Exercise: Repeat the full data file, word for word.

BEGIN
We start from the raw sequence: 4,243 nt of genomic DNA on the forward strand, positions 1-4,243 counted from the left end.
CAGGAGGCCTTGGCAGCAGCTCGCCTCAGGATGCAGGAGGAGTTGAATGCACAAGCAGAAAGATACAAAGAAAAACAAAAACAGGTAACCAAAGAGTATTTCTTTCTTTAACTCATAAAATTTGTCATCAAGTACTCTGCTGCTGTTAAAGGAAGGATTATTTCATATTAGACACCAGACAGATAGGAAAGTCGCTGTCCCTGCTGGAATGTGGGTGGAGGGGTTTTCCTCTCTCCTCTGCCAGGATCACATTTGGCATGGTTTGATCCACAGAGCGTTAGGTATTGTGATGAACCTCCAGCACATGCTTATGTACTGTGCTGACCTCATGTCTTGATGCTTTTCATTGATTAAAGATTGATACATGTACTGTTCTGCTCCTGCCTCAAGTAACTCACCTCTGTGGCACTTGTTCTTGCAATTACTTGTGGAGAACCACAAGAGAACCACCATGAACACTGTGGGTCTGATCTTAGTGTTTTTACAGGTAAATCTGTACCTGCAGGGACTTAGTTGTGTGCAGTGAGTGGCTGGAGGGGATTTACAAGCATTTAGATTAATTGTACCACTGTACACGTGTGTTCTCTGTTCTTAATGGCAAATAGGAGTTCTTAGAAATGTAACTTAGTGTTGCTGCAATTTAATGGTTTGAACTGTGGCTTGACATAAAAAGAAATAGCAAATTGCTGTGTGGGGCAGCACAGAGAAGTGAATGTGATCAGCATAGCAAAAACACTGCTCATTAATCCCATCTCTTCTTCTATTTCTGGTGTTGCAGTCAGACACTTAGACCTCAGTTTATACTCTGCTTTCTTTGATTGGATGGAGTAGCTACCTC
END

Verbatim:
We start from the raw sequence: 4,243 nt of genomic DNA on the forward strand, positions 1-4,243 counted from the left end.
CAGGAGGCCTTGGCAGCAGCTCGCCTCAGGATGCAGGAGGAGTTGAATGCACAAGCAGAAAGATACAAAGAAAAACAAAAACAGGTAACCAAAGAGTATTTCTTTCTTTAACTCATAAAATTTGTCATCAAGTACTCTGCTGCTGTTAAAGGAAGGATTATTTCATATTAGACACCAGACAGATAGGAAAGTCGCTGTCCCTGCTGGAATGTGGGTGGAGGGGTTTTCCTCTCTCCTCTGCCAGGATCACATTTGGCATGGTTTGATCCACAGAGCGTTAGGTATTGTGATGAACCTCCAGCACATGCTTATGTACTGTGCTGACCTCATGTCTTGATGCTTTTCATTGATTAAAGATTGATACATGTACTGTTCTGCTCCTGCCTCAAGTAACTCACCTCTGTGGCACTTGTTCTTGCAATTACTTGTGGAGAACCACAAGAGAACCACCATGAACACTGTGGGTCTGATCTTAGTGTTTTTACAGGTAAATCTGTACCTGCAGGGACTTAGTTGTGTGCAGTGAGTGGCTGGAGGGGATTTACAAGCATTTAGATTAATTGTACCACTGTACACGTGTGTTCTCTGTTCTTAATGGCAAATAGGAGTTCTTAGAAATGTAACTTAGTGTTGCTGCAATTTAATGGTTTGAACTGTGGCTTGACATAAAAAGAAATAGCAAATTGCTGTGTGGGGCAGCACAGAGAAGTGAATGTGATCAGCATAGCAAAAACACTGCTCATTAATCCCATCTCTTCTTCTATTTCTGGTGTTGCAGTCAGACACTTAGACCTCAGTTTATACTCTGCTTTCTTTGATTGGATGGAGTAGCTACCTC